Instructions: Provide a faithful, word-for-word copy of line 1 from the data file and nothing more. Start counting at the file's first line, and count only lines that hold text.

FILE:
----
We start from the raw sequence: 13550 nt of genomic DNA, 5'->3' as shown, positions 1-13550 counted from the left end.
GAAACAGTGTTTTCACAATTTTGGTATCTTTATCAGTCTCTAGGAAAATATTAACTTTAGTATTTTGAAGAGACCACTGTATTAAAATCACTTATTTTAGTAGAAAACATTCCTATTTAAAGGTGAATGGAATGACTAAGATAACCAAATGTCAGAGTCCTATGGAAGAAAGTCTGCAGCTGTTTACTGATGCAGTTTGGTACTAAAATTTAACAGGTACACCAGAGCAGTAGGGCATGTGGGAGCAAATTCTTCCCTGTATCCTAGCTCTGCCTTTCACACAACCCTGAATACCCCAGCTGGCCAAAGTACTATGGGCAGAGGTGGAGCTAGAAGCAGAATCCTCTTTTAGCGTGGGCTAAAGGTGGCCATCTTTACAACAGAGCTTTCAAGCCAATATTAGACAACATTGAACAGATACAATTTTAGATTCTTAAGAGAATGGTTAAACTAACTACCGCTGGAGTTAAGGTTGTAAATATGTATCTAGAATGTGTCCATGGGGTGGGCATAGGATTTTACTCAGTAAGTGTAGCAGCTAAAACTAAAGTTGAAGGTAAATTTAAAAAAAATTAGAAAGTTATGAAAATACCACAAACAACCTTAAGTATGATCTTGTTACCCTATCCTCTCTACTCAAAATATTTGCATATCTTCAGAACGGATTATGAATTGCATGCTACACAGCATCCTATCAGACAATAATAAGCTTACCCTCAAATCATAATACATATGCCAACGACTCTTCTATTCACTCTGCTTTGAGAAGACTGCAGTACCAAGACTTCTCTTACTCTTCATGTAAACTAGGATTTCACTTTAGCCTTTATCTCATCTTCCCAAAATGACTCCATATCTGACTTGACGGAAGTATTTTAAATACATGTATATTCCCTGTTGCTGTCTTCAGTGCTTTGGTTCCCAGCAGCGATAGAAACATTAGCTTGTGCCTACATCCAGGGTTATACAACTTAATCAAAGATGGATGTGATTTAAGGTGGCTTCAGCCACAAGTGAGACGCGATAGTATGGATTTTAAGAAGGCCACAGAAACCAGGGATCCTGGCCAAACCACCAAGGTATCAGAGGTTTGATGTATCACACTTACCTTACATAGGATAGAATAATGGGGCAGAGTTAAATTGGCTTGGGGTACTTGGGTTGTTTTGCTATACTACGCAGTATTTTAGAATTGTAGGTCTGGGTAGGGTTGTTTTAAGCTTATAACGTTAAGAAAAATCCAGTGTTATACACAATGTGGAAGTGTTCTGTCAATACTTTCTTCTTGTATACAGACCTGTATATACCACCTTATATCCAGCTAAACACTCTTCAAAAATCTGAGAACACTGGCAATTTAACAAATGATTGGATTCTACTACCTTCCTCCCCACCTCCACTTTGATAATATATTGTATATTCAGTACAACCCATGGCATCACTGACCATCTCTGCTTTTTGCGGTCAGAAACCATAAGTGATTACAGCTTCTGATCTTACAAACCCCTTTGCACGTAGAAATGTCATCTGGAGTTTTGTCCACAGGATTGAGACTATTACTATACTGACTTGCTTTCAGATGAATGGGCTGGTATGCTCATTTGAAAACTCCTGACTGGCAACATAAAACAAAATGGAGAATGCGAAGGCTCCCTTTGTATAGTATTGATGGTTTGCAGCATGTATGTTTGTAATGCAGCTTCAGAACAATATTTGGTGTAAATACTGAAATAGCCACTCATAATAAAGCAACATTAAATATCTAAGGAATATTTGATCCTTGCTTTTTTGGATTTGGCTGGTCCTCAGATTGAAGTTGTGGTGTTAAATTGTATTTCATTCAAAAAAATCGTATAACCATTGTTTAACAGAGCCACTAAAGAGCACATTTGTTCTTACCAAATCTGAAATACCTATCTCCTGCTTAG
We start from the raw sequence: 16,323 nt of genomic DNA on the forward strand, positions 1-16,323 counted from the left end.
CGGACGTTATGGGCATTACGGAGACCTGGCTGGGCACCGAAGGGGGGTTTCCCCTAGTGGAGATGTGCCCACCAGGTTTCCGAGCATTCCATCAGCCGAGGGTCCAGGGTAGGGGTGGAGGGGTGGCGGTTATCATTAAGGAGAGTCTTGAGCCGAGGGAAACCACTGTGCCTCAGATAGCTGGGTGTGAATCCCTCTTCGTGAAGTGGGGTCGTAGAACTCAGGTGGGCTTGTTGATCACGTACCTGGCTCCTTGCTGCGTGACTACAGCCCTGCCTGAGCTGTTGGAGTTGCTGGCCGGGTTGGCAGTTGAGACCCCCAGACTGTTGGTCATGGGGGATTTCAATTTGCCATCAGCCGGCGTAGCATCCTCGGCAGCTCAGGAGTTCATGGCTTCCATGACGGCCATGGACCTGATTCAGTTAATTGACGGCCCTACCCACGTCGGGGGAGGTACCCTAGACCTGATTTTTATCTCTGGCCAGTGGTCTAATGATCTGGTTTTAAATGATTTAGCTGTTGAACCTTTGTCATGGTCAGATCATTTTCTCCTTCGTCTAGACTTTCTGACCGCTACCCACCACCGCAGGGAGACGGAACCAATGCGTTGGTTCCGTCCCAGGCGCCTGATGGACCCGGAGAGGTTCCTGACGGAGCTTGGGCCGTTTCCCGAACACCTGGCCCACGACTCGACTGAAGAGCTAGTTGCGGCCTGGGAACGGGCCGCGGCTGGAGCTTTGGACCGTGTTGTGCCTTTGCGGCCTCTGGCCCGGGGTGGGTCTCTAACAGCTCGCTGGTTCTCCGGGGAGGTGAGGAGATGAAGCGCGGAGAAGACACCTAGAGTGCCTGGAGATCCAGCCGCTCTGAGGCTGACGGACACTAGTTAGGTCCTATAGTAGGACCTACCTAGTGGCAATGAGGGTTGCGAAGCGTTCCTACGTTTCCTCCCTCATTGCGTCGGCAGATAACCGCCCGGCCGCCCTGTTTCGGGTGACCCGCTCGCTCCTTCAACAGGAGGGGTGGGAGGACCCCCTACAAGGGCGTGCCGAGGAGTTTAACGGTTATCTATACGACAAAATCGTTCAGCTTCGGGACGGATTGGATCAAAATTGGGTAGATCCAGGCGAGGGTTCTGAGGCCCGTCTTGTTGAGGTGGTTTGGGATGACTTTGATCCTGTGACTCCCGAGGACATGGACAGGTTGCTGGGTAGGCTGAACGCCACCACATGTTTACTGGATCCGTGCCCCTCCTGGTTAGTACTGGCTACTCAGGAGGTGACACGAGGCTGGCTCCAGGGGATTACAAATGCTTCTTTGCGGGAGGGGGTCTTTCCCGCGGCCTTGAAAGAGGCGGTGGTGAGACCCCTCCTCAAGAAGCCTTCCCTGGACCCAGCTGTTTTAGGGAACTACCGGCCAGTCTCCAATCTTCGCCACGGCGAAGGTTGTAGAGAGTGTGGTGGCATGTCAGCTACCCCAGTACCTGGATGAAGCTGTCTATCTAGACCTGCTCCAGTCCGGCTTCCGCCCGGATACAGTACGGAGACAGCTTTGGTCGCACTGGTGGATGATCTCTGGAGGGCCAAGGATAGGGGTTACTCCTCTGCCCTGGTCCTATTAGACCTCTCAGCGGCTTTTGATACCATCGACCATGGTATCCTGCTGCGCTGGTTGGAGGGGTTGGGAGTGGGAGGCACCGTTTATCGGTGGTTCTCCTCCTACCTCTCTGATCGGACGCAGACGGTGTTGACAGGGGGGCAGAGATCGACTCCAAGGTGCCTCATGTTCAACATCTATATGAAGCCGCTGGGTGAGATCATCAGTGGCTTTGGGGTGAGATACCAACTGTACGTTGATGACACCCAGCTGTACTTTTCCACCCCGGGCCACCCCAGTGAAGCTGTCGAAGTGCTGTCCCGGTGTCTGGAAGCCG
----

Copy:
We start from the raw sequence: 13550 nt of genomic DNA, 5'->3' as shown, positions 1-13550 counted from the left end.